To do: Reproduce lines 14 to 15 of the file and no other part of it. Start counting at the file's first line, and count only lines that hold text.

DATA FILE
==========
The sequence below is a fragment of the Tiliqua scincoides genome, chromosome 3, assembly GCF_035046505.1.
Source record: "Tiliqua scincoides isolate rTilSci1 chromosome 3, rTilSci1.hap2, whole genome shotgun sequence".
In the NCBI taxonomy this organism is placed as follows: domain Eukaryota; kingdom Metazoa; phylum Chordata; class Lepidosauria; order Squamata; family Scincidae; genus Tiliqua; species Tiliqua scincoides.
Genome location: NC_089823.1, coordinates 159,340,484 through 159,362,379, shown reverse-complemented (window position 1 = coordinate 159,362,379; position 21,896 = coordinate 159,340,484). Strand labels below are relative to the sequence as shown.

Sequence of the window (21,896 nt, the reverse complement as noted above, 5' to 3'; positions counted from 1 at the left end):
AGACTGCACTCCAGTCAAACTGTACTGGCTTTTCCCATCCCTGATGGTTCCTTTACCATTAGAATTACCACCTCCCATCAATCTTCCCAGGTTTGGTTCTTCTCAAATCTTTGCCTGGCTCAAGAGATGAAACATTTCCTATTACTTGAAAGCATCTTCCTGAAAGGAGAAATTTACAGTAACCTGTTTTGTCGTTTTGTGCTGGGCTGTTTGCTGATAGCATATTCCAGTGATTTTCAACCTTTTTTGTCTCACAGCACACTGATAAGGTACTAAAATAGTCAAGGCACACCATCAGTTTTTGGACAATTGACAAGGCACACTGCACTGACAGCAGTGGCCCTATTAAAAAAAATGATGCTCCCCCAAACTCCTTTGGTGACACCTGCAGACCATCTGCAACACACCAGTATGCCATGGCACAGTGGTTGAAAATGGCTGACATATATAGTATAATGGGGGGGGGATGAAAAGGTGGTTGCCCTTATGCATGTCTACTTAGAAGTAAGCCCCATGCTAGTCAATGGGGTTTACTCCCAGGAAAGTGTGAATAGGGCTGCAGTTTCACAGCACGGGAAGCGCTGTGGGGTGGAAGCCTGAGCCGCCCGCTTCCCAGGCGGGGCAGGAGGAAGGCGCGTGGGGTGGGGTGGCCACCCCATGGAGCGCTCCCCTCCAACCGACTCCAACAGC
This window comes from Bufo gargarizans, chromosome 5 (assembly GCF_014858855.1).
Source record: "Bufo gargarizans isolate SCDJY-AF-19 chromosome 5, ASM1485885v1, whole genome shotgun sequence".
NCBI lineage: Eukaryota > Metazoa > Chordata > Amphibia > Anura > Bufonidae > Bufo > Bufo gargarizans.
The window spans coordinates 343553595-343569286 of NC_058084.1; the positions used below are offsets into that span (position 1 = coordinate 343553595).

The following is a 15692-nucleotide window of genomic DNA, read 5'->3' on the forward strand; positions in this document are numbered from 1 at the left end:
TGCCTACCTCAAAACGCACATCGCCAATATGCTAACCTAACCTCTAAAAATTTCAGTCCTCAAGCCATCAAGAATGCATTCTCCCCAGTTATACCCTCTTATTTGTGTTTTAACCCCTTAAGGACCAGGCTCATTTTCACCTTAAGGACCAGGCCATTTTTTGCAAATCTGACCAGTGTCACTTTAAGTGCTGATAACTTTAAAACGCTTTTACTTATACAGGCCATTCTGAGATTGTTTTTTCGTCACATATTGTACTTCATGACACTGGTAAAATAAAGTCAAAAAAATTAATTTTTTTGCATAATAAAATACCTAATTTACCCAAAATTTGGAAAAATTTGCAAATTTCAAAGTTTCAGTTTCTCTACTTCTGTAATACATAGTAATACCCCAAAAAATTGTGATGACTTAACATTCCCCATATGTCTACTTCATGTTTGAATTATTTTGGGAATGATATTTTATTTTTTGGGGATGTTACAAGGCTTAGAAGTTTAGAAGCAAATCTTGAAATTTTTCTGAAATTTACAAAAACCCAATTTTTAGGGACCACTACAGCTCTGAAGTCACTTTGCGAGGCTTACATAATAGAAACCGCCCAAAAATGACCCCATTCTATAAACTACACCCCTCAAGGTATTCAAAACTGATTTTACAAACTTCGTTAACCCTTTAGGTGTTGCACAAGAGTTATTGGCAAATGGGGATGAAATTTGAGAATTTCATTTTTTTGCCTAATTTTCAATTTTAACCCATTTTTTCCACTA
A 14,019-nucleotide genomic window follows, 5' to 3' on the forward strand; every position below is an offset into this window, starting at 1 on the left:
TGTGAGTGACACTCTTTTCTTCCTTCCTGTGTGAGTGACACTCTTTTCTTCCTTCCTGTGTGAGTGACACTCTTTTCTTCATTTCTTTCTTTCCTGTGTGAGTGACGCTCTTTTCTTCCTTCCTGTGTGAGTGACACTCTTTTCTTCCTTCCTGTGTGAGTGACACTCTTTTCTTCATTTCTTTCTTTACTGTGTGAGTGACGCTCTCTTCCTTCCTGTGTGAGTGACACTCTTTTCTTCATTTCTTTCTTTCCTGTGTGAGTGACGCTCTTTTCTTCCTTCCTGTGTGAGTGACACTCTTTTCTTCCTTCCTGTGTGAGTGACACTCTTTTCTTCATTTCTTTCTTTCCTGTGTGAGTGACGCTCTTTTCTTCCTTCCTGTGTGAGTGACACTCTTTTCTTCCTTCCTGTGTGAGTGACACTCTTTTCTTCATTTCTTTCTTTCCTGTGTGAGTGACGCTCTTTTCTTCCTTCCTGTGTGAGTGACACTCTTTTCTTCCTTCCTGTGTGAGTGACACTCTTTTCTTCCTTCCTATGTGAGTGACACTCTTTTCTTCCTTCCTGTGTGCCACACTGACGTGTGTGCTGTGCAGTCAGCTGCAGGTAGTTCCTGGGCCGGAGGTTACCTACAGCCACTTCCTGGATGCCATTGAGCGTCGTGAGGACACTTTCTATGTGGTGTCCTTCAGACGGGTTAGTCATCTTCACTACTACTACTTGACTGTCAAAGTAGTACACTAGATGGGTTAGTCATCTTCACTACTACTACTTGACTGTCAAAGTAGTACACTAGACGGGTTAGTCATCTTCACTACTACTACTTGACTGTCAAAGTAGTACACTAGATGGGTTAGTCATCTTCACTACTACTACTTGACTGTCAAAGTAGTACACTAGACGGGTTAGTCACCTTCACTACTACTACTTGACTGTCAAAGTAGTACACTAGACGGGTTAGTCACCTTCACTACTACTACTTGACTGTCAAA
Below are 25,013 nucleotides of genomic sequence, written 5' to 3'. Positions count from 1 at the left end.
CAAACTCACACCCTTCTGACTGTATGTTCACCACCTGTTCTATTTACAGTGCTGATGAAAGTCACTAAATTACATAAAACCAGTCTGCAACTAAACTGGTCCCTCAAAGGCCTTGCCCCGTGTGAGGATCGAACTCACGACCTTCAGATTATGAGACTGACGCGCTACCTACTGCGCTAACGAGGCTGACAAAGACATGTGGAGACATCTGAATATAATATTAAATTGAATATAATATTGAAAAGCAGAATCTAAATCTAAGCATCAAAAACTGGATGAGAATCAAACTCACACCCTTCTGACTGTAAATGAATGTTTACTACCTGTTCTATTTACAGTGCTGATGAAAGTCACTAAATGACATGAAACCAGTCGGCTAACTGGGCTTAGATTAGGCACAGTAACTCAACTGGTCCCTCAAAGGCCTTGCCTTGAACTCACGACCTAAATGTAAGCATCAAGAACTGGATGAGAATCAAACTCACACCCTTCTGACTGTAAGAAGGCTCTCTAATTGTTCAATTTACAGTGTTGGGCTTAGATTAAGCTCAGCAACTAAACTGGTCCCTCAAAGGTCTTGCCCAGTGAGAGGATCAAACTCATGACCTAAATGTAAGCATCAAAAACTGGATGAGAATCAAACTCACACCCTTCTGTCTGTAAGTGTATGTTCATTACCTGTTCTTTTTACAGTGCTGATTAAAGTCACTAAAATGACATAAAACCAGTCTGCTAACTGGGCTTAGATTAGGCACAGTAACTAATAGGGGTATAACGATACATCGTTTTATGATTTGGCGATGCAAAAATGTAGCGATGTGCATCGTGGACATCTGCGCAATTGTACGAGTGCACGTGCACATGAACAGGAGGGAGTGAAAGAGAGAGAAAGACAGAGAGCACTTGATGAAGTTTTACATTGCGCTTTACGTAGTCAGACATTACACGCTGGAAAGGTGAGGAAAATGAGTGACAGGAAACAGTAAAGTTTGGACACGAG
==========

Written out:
TGTGAGTGACACTCTTTTCTTCCTTCCTGTGTGAGTGACACTCTTTTCTTCCTTCCTGTGTGAGTGACACTCTTTTCTTCATTTCTTTCTTTCCTGTGTGAGTGACGCTCTTTTCTTCCTTCCTGTGTGAGTGACACTCTTTTCTTCCTTCCTGTGTGAGTGACACTCTTTTCTTCATTTCTTTCTTTACTGTGTGAGTGACGCTCTCTTCCTTCCTGTGTGAGTGACACTCTTTTCTTCATTTCTTTCTTTCCTGTGTGAGTGACGCTCTTTTCTTCCTTCCTGTGTGAGTGACACTCTTTTCTTCCTTCCTGTGTGAGTGACACTCTTTTCTTCATTTCTTTCTTTCCTGTGTGAGTGACGCTCTTTTCTTCCTTCCTGTGTGAGTGACACTCTTTTCTTCCTTCCTGTGTGAGTGACACTCTTTTCTTCATTTCTTTCTTTCCTGTGTGAGTGACGCTCTTTTCTTCCTTCCTGTGTGAGTGACACTCTTTTCTTCCTTCCTGTGTGAGTGACACTCTTTTCTTCCTTCCTATGTGAGTGACACTCTTTTCTTCCTTCCTGTGTGCCACACTGACGTGTGTGCTGTGCAGTCAGCTGCAGGTAGTTCCTGGGCCGGAGGTTACCTACAGCCACTTCCTGGATGCCATTGAGCGTCGTGAGGACACTTTCTATGTGGTGTCCTTCAGACGGGTTAGTCATCTTCACTACTACTACTTGACTGTCAAAGTAGTACACTAGATGGGTTAGTCATCTTCACTACTACTACTTGACTGTCAAAGTAGTACACTAGACGGGTTAGTCATCTTCACTACTACTACTTGACTGTCAAAGTAGTACACTAGATGGGTTAGTCATCTTCACTACTACTACTTGACTGTCAAAGTAGTACACTAGACGGGTTAGTCACCTTCACTACTACTACTTGACTGTCAAAGTAGTACACTAGACGGGTTAGTCACCTTCACTACTACTACTTGACTGTCAAA
Below are 25,013 nucleotides of genomic sequence, written 5' to 3'. Positions count from 1 at the left end.